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Int J Med Microbiol. 2003 Aug;293(4):309-17.

Molecular typing of the bacterial flora in sputum of cystic fibrosis patients.

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Molecular Biology Laboratory, Strategic Development LMO, University Hospital, Linköping, Sweden.


Despite recent advances in therapy, lower airway infections remain the major cause of morbidity and mortality in cystic fibrosis (CF) patients. Bacterial colonisation of the lower airways in CF is limited to a few bacterial species, commonly Staphylococcus aureus, Pseudomonas aeruginosa and Haemophilus influenzae. Burkholderia cepacia colonisation is much rarer, but it has been thought to be associated with more advanced lung disease and increased mortality. A rapid characterisation of the bacterial flora in sputum of CF patients is of great importance for proper treatment. The aim of this study was to establish bacterial profiles and to identify pathogenic bacteria in respiratory specimens by means of molecular methods including temporal temperature gradient gel electrophoresis (TTGE) and DNA sequencing of PCR amplicons derived from 16S rDNA variable V3 and V6 regions. Sputa of 13 CF patients (7 males/6 females, age 19-59 years) collected at the Stockholm CF centre were analysed. TTGE revealed the presence of complex bacterial profiles in all samples. The V3 and V6 PCR amplicons were cloned and sequenced by real-time DNA Pyrosequencing. DNA from Staphylococcus aureus, Haemophilus influenzae, and Pseudomonas aeruginosa, respectively, was identified together with sequences from normal oral cavity flora. The results were in reasonable agreement with those obtained by conventional bacterial culture, considering that only known CF pathogens are included in routine reports. However, the methodology seems too elaborate to be introduced into daily routine.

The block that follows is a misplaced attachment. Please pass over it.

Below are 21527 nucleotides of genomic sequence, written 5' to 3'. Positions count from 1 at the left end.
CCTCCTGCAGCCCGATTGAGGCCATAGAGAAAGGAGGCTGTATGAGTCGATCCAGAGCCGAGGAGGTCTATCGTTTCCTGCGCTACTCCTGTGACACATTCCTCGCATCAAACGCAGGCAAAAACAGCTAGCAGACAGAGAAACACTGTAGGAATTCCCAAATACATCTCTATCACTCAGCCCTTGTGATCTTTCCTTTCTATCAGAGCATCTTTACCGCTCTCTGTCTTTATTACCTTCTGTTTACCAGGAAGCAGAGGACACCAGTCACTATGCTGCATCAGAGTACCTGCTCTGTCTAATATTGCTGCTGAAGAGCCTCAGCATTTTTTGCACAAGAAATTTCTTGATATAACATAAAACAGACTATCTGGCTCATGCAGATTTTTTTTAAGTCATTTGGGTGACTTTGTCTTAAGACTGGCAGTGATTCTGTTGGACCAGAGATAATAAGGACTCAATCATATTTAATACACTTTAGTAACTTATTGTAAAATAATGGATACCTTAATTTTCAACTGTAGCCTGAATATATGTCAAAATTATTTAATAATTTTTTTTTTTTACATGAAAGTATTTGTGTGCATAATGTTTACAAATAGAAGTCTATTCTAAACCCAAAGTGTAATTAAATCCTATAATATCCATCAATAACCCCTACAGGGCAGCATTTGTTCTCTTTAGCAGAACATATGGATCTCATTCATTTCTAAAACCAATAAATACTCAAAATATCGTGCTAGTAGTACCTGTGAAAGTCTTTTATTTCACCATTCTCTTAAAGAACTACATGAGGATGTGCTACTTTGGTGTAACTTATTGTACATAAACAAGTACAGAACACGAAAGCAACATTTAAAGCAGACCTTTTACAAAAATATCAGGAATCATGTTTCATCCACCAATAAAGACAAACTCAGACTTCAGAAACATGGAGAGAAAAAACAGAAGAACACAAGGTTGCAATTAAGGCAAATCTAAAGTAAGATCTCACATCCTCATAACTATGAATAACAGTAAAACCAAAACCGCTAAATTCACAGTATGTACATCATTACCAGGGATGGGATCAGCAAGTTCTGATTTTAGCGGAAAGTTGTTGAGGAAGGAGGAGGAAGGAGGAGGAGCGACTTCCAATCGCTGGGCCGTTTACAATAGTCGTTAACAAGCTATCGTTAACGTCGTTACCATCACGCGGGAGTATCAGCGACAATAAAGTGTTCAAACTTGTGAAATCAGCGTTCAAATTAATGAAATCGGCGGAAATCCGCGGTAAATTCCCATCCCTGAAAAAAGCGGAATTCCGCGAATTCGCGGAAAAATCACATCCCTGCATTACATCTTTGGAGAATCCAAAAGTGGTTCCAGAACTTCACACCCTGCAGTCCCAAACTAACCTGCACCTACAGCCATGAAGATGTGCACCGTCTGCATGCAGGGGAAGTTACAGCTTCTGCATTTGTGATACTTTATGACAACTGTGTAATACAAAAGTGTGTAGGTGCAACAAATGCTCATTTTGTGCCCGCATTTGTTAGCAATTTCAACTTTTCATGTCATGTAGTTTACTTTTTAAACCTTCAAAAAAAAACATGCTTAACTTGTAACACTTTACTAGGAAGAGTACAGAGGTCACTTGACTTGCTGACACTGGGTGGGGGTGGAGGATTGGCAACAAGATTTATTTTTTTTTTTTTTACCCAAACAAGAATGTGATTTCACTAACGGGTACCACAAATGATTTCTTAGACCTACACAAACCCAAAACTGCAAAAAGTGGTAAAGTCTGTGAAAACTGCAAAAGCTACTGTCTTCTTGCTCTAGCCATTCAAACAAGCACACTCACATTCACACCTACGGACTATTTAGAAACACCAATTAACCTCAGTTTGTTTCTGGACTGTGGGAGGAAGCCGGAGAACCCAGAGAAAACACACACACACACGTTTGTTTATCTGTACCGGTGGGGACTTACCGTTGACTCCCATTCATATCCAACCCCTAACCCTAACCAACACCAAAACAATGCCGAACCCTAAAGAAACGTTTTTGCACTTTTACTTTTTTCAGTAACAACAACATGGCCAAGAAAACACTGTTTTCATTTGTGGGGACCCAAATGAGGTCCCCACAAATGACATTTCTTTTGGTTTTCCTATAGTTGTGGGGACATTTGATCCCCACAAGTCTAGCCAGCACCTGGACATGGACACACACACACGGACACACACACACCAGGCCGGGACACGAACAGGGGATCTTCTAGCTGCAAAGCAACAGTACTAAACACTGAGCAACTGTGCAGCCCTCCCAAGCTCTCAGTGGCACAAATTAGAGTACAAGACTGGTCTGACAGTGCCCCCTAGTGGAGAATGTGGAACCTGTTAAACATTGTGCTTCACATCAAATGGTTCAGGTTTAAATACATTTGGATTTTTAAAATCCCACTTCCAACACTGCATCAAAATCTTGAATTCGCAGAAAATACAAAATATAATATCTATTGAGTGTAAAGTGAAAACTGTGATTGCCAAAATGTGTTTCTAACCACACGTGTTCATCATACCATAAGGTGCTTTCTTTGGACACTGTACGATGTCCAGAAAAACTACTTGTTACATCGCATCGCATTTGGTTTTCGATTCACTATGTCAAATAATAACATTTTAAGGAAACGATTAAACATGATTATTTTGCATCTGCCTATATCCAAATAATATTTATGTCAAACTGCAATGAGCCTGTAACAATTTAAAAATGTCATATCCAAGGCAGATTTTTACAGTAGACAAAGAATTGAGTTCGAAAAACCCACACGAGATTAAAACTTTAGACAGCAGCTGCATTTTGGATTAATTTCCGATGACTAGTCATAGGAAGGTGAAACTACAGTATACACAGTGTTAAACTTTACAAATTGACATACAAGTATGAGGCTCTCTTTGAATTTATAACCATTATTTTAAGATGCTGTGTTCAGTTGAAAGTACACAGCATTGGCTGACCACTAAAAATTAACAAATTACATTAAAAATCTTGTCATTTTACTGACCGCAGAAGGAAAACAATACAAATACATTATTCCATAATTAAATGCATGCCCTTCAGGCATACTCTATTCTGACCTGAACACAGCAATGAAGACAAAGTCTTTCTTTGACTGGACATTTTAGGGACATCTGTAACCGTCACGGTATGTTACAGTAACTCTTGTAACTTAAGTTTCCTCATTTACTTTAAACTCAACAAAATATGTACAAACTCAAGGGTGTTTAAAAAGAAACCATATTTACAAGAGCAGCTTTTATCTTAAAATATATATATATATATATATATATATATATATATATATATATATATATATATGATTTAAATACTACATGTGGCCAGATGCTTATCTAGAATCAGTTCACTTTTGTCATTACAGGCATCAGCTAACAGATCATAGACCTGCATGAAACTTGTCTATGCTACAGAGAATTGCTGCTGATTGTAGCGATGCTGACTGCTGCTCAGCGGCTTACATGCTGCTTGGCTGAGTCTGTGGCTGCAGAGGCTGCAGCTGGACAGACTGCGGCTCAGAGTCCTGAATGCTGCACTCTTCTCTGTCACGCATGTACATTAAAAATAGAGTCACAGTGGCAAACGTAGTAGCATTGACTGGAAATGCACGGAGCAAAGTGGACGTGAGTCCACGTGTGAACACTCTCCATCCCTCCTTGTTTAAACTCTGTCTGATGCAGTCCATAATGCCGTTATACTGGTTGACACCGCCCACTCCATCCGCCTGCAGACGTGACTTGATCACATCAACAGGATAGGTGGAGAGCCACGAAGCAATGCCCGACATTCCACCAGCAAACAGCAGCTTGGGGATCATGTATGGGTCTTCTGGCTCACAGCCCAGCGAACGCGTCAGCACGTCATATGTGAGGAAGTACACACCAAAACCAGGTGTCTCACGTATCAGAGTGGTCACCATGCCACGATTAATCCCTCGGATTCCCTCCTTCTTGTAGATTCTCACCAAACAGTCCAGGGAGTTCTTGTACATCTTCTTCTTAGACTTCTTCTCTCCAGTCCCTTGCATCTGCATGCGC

[Indexed for MEDLINE]

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